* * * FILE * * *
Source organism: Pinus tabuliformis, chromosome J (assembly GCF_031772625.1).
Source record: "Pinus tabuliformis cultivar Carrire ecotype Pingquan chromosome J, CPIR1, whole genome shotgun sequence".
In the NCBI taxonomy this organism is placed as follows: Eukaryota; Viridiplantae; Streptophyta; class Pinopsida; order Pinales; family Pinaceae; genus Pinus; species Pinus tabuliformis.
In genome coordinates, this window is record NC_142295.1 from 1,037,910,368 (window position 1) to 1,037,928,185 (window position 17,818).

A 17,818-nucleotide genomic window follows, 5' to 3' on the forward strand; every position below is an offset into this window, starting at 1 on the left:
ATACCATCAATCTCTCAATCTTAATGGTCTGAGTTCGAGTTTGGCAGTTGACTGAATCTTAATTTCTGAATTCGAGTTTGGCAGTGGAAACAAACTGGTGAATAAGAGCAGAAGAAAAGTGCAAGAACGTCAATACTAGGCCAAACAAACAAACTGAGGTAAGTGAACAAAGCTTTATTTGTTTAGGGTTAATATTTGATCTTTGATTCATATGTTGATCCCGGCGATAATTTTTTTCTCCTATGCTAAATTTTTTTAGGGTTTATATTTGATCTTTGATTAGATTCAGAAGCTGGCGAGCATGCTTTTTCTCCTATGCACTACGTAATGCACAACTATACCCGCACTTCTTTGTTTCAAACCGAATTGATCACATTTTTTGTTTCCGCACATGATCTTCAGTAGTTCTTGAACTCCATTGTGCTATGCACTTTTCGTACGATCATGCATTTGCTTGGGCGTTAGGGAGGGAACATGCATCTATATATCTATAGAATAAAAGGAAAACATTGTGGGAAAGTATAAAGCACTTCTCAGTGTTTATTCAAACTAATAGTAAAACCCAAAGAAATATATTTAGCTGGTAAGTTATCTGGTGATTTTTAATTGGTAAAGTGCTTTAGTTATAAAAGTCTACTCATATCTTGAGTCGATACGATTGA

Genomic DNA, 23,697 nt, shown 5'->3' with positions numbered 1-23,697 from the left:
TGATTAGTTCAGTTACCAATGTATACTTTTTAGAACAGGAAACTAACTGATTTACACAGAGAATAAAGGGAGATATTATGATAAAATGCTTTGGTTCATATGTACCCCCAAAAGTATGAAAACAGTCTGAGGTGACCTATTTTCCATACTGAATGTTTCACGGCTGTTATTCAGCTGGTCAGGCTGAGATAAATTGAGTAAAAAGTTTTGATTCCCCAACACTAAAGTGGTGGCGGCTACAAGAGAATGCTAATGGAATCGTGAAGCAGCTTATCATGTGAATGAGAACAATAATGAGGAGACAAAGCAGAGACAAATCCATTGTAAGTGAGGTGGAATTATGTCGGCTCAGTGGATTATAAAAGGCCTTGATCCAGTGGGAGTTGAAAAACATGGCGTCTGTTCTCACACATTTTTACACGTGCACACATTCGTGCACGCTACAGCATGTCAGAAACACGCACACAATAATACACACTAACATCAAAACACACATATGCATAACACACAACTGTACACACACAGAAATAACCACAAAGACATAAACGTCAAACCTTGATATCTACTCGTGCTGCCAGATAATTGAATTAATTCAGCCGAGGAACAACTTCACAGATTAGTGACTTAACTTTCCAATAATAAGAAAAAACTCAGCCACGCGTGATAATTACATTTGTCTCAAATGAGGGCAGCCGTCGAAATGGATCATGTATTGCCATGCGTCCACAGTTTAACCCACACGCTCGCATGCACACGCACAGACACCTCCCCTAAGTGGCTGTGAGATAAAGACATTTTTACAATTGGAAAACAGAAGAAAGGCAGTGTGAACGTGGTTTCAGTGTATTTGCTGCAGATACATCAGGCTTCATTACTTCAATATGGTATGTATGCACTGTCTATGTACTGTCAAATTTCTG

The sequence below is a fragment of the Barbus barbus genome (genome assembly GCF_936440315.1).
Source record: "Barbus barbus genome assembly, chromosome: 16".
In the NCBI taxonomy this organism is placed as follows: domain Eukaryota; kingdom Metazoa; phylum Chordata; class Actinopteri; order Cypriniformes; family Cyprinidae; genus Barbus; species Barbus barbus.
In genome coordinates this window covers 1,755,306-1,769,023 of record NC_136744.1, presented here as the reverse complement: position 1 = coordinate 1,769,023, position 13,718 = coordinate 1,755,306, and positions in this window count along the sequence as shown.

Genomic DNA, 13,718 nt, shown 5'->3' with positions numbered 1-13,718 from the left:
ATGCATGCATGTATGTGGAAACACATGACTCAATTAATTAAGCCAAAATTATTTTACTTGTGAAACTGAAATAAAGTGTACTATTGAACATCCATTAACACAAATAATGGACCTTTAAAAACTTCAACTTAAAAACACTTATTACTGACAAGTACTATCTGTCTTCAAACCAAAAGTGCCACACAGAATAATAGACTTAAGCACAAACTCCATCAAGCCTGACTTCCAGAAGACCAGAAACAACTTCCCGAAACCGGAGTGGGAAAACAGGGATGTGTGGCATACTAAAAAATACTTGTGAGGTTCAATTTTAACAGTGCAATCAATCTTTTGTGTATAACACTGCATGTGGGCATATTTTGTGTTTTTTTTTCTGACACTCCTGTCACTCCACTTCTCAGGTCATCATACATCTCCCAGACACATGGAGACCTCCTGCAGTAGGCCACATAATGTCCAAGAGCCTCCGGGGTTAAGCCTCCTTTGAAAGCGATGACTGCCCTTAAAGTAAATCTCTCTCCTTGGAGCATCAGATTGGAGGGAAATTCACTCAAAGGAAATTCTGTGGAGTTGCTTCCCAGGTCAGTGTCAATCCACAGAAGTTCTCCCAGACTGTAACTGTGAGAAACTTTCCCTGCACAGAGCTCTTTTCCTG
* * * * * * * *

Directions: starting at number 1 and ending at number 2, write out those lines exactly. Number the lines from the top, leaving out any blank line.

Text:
Source organism: Pinus tabuliformis, chromosome J (assembly GCF_031772625.1).
Source record: "Pinus tabuliformis cultivar Carrire ecotype Pingquan chromosome J, CPIR1, whole genome shotgun sequence".